I had a few thoughts about the whole D&G thing. I was fortunate enough to conceive my children the old-fashioned way, but I’m still outraged.
I was considering this angle: this kind of incorrect and misinformed thinking could be extrapolated. So, without IVF then, John and Furnish would not have any babies. Well, without modern obstetrics, then I would not have any babies either; I would have probably died in childbirth along with my first baby. Is she ‘synthetic’? Similarly, I wasn’t able to fully breastfeed her and had to add in ‘synthetic’ formula, without which again she may not have survived… If we restrict ourselves to only the babies conceived naturally, delivered vaginally without complication and breastfed exclusively for 4-6 months, how many babies does that leave us with?! Oh, and also subtract those who would otherwise have died of infectious diseases and serious congenital abnormalities without paediatric medicine and vaccinations. Nasty, synthetic medicine!
Really offensive to hear prominent people who have the media as a megaphone comparing human beings with some nasty polyester blend. Meanwhile, Lycra is a synthetic fabric, and I think it’s just about the greatest thing ever.
As I say to my patients sometimes: what is this, ‘natural’? Nature is great, but it has also given us cancer and tsunamis. It ain’t all it’s cracked up to be. People advocating giving babies ‘paleo’ baby formula made from bone broth that would probably kill them… Where along the line did we lose our understanding that ‘man-made’ is not necessarily less than ‘naturally-occurring’? This is almost a societal loss of critical-thinking ability, what we are experiencing at the moment, typified by this bizarre interest in Stone Age diets. I notice that not many people are queuing up to visit the ‘paleo dentist’…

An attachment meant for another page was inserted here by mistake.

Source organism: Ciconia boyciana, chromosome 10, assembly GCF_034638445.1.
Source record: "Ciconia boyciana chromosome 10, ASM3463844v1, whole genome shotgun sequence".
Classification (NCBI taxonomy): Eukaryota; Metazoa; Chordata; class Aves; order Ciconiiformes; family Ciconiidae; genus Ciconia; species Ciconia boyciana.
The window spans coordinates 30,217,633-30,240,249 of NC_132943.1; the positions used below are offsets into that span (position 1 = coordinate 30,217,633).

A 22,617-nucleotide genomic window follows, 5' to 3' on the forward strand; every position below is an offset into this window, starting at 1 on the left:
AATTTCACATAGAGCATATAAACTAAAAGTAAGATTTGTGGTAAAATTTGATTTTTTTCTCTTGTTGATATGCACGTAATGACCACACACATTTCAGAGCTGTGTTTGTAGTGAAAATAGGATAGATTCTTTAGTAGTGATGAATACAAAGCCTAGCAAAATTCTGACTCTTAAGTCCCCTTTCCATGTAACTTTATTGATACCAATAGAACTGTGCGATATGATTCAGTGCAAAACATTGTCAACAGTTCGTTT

Wanting to parent a child is such a deep-seated instinct and I think no different to being gay, which Dolce and Gabbana are, which I’ve read is a deep-seated way of being. Isn’t it synthetic to suppress these instincts of parenting if the technology is available to us, just like it is synthetic to stay in the closet? I have to admit I battled with shame, feelings of failure and, frankly, that I wasn’t meant to be a parent, it wasn’t in my lot – all considerations before i dived into IVF. But having my beautiful baby is amazing and most of my instincts on how to parent her are certainly not synthetic.
It truly upsets me that people have these views at all, let alone people in such public positions. But what worries me even more is the impact these comments could potentially have on all of the IVF children out there. With more than 12,000 IVF babies born in Australia each year – and the number is increasing due to advances in technology – you’d be hard-pressed to find a school that doesn’t have any IVF children. But if you look at these kids, they are no different to any of the other kids. They look the same, they act the same, their intelligence is the same. They’re just normal, everyday kids. I would truly hate it if it ever became a ‘them’ and ‘us’ issue socially and non-IVF children started teasing IVF children for not being ‘real’. Our kids have enough battles to endure growing up these days – all you need to do is look at the rates of suicide, depression and eating disorders.
Adults, including Dolce and Gabbana, should be more accountable for what they say; not just sweep their naïve comments under the carpet as ‘opinion’. Let’s not start another battle for our children to face, but instead embrace the fact that IVF children are incredible additions to our world, and are here to stay.
If you have thoughts you’d like to share about the comments Dolce made, feel free to add them to the comments section below.